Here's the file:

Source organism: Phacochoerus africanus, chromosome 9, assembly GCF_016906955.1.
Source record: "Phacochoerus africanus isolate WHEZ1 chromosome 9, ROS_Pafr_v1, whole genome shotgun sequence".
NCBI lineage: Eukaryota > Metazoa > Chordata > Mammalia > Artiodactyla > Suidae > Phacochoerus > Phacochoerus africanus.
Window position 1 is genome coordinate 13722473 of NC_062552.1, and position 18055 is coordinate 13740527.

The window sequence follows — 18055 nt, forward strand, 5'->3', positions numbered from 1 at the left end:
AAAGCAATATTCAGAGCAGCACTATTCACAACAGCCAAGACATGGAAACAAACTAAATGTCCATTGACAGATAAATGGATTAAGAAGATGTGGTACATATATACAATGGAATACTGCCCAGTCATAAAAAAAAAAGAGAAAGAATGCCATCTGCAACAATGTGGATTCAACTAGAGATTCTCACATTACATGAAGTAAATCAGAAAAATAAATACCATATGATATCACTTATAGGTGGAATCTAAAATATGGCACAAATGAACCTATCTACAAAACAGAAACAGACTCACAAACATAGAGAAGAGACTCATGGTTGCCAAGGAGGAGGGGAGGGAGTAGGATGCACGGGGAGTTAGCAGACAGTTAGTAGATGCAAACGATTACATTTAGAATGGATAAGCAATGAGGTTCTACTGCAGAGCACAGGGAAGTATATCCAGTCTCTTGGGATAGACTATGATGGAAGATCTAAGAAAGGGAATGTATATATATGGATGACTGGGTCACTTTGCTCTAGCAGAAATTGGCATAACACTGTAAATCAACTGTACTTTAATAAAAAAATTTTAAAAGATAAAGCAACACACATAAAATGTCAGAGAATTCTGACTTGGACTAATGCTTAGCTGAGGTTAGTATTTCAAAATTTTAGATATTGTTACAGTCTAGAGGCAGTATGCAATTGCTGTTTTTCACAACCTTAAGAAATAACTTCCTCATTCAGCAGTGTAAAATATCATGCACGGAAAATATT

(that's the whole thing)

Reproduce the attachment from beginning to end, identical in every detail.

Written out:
Source organism: Phacochoerus africanus, chromosome 9, assembly GCF_016906955.1.
Source record: "Phacochoerus africanus isolate WHEZ1 chromosome 9, ROS_Pafr_v1, whole genome shotgun sequence".
NCBI lineage: Eukaryota > Metazoa > Chordata > Mammalia > Artiodactyla > Suidae > Phacochoerus > Phacochoerus africanus.
Window position 1 is genome coordinate 13722473 of NC_062552.1, and position 18055 is coordinate 13740527.

The window sequence follows — 18055 nt, forward strand, 5'->3', positions numbered from 1 at the left end:
AAAGCAATATTCAGAGCAGCACTATTCACAACAGCCAAGACATGGAAACAAACTAAATGTCCATTGACAGATAAATGGATTAAGAAGATGTGGTACATATATACAATGGAATACTGCCCAGTCATAAAAAAAAAAGAGAAAGAATGCCATCTGCAACAATGTGGATTCAACTAGAGATTCTCACATTACATGAAGTAAATCAGAAAAATAAATACCATATGATATCACTTATAGGTGGAATCTAAAATATGGCACAAATGAACCTATCTACAAAACAGAAACAGACTCACAAACATAGAGAAGAGACTCATGGTTGCCAAGGAGGAGGGGAGGGAGTAGGATGCACGGGGAGTTAGCAGACAGTTAGTAGATGCAAACGATTACATTTAGAATGGATAAGCAATGAGGTTCTACTGCAGAGCACAGGGAAGTATATCCAGTCTCTTGGGATAGACTATGATGGAAGATCTAAGAAAGGGAATGTATATATATGGATGACTGGGTCACTTTGCTCTAGCAGAAATTGGCATAACACTGTAAATCAACTGTACTTTAATAAAAAAATTTTAAAAGATAAAGCAACACACATAAAATGTCAGAGAATTCTGACTTGGACTAATGCTTAGCTGAGGTTAGTATTTCAAAATTTTAGATATTGTTACAGTCTAGAGGCAGTATGCAATTGCTGTTTTTCACAACCTTAAGAAATAACTTCCTCATTCAGCAGTGTAAAATATCATGCACGGAAAATATT